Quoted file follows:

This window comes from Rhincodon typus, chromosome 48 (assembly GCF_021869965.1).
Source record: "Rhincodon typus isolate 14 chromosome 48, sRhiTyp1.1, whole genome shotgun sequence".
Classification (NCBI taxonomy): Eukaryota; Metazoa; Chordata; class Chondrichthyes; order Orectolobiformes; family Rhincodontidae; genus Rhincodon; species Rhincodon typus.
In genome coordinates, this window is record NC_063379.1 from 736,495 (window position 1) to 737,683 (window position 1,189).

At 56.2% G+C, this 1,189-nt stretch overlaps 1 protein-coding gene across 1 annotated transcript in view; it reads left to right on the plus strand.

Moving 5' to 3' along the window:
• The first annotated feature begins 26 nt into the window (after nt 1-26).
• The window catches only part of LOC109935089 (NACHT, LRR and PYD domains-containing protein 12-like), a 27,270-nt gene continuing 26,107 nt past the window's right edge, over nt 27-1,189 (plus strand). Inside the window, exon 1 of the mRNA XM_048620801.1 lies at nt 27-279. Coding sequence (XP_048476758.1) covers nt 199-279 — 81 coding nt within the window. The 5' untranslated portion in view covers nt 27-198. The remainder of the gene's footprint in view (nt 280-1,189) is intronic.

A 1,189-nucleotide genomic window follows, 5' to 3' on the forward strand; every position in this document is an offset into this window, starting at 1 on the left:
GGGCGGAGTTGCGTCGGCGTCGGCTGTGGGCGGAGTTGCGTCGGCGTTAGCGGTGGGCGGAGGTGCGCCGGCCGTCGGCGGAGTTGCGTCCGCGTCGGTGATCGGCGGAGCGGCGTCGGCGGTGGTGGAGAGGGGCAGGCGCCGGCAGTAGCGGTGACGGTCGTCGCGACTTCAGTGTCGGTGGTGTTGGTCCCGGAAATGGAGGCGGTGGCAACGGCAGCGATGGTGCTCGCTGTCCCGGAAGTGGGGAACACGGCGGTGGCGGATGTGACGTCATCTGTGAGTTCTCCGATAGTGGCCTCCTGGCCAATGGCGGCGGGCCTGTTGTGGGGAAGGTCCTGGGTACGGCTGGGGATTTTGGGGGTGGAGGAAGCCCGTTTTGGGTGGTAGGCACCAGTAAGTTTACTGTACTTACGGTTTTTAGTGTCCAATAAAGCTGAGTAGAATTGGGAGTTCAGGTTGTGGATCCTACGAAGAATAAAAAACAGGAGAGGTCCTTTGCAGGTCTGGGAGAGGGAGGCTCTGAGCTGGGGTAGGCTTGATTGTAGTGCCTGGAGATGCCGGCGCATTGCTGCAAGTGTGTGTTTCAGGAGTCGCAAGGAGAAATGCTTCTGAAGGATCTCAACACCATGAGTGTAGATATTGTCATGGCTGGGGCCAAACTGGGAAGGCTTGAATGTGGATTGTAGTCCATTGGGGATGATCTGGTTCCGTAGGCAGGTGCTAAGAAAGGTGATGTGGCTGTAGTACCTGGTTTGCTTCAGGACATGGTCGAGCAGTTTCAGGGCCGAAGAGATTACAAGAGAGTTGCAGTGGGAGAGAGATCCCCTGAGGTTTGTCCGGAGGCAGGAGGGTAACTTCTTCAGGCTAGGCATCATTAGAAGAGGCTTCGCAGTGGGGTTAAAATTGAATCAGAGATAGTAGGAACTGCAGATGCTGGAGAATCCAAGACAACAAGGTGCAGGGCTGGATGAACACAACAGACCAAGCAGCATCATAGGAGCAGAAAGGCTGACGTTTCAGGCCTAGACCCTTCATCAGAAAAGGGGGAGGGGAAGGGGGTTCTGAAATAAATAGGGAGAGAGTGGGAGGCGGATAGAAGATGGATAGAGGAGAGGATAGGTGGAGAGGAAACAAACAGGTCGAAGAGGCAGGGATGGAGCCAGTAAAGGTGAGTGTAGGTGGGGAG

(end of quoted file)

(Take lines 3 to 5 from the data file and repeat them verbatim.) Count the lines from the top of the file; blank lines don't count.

Classification (NCBI taxonomy): Eukaryota; Metazoa; Chordata; class Chondrichthyes; order Orectolobiformes; family Rhincodontidae; genus Rhincodon; species Rhincodon typus.
In genome coordinates, this window is record NC_063379.1 from 736,495 (window position 1) to 737,683 (window position 1,189).

At 56.2% G+C, this 1,189-nt stretch overlaps 1 protein-coding gene across 1 annotated transcript in view; it reads left to right on the plus strand.